[1910.10815] Low-frequency compensated synthetic impulse responses for improved far-field speech recognition
In addition, we also train a baseline model using clean speech and an oracle mode using real IRs with the same distribution as the test set
We propose a method for generating low-frequency compensated synthetic impulse responses that improve the performance of farfield speech recognition systems trained on artificially augmented datasets. We design linear-phase filters that adapt the simulated impulse responses to equalization distributions corresponding to realworld captured impulse responses. Our filtered synthetic impulse responses are then used to augment clean speech data from LibriSpeech dataset . We evaluate the performance of our method on the real-world LibriSpeech test set. In practice, our low-frequency compensated synthetic dataset can reduce the word-error-rate by up to 8.8% for far-field speech recognition.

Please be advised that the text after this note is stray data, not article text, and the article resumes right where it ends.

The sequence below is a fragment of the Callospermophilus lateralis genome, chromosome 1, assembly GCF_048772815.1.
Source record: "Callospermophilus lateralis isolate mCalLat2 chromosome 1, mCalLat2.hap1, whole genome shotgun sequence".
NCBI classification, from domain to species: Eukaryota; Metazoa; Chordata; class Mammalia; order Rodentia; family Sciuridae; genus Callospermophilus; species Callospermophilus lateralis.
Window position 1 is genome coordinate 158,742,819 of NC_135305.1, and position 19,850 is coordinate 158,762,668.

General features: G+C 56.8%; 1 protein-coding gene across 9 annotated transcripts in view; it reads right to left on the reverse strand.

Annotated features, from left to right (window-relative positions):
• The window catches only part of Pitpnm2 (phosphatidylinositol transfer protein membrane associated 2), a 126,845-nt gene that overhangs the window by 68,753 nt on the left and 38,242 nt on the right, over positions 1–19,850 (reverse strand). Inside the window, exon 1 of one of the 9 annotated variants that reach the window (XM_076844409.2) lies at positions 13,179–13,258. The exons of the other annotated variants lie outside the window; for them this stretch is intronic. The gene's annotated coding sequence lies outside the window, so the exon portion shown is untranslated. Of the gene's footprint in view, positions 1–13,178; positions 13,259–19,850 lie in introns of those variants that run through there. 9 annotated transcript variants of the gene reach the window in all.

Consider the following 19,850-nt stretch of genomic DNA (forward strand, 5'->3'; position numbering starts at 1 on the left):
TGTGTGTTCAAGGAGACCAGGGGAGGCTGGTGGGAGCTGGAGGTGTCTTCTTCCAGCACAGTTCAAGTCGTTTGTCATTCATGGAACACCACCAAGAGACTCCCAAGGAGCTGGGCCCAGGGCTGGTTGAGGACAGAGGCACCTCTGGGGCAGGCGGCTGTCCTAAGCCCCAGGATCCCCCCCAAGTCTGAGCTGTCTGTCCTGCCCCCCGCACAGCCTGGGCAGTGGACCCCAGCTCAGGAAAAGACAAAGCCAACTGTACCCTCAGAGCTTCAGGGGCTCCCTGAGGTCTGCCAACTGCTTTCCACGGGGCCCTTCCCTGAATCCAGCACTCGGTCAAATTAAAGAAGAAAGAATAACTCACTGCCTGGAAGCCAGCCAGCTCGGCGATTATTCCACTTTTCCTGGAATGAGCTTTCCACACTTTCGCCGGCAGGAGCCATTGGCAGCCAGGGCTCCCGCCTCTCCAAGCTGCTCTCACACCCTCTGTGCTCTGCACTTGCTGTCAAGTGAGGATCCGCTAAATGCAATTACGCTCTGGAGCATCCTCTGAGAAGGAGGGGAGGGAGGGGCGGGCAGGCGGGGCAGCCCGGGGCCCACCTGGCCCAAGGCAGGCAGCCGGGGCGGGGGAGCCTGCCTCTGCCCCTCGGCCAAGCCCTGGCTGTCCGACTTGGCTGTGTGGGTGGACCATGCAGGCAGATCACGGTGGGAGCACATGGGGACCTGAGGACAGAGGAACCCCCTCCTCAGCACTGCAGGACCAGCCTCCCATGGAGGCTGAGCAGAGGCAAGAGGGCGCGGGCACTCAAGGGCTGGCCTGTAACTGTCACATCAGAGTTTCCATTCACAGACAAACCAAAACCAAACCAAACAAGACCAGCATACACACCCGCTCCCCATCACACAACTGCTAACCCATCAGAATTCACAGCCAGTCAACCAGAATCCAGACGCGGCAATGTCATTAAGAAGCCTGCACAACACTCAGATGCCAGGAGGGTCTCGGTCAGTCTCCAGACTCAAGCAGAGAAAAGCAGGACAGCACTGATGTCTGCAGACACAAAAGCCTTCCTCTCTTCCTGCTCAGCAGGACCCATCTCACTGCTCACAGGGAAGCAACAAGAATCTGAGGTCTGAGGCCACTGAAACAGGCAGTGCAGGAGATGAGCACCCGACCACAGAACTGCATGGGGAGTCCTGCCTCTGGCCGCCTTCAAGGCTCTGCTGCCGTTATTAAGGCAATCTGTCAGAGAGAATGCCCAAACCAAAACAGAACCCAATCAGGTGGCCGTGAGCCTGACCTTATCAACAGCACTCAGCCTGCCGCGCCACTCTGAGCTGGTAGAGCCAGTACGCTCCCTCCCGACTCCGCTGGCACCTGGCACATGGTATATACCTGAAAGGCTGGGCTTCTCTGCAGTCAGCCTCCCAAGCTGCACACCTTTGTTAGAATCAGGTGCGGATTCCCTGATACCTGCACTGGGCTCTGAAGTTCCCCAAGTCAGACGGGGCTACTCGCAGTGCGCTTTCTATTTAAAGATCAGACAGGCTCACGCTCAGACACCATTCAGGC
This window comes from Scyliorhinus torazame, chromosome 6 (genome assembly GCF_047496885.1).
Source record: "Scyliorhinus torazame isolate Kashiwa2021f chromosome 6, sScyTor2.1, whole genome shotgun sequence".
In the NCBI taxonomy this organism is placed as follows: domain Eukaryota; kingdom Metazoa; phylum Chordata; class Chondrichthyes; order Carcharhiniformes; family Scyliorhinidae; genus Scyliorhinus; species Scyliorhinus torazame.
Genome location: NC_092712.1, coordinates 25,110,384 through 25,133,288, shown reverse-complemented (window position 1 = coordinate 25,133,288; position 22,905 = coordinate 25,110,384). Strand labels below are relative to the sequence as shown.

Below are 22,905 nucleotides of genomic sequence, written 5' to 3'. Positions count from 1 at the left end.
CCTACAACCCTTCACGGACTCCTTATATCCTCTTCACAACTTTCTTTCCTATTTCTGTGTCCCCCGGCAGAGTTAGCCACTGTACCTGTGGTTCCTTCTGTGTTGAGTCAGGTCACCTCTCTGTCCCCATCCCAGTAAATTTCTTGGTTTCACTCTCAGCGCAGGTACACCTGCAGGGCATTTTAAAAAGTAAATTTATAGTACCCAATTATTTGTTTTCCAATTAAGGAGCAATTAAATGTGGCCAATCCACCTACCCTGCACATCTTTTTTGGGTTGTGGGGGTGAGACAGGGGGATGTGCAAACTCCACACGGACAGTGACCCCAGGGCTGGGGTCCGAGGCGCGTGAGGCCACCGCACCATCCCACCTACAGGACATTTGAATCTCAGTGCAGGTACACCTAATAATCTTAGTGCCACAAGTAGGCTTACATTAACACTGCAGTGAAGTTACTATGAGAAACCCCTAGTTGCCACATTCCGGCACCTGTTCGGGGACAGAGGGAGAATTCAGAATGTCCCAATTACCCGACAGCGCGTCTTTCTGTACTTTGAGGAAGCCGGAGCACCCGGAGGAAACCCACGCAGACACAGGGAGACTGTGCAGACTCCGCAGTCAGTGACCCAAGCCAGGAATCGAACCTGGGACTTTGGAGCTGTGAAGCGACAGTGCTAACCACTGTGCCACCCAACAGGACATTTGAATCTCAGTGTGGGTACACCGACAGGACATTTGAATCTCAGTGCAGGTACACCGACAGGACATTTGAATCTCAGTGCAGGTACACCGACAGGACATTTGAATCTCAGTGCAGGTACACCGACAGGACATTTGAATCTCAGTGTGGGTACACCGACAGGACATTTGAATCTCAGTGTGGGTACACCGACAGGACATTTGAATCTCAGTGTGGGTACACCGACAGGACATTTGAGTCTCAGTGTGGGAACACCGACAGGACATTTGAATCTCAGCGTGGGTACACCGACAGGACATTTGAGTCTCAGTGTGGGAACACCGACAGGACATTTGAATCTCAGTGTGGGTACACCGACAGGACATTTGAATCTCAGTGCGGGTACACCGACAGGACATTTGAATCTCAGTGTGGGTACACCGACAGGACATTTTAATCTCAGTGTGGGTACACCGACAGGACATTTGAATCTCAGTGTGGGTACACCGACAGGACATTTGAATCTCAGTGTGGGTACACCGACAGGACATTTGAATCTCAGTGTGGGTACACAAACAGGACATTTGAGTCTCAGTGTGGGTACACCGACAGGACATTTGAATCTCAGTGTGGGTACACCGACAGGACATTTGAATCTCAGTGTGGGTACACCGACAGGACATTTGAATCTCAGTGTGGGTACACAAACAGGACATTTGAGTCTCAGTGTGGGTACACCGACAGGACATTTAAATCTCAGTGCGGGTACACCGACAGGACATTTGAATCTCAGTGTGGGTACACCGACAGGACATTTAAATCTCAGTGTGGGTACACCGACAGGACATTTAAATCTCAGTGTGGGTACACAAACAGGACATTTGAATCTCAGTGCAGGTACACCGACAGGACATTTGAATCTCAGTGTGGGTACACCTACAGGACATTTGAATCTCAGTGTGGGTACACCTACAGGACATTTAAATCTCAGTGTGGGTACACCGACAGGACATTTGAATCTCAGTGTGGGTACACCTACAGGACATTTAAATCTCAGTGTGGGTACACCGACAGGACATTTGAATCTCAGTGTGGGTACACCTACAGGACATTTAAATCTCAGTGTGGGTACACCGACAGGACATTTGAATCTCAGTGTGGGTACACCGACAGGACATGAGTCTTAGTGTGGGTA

‹Fig. 1. Recorded and simulated frequency responses (magnitude) and EQ sample points with logarithmic scale for x-axis. The recorded frequency response has more variation at certain frequency ranges. Our EQ sample points have higher density over low frequencies, where the simulated and recorded responses are most distinct. (Proposed Method)Fig. 2. Target sub-band EQ distribution (left) and re-sampled distribution (right) with fitted GMM. There is a good match between the two distributions, meaning that our GMM has successfully captured the variation of the target distribution. (Equalization Matching)Fig. 3. Spectrograms of a simulated IR, the simulated IR after EQ matching, and an example recorded IR. The simulated IR after EQ matching has energy distribution over low and high frequencies (due to room EQ) more similar to a recorded IR, despite the difference between their reverberation times. (Compensation Filters)›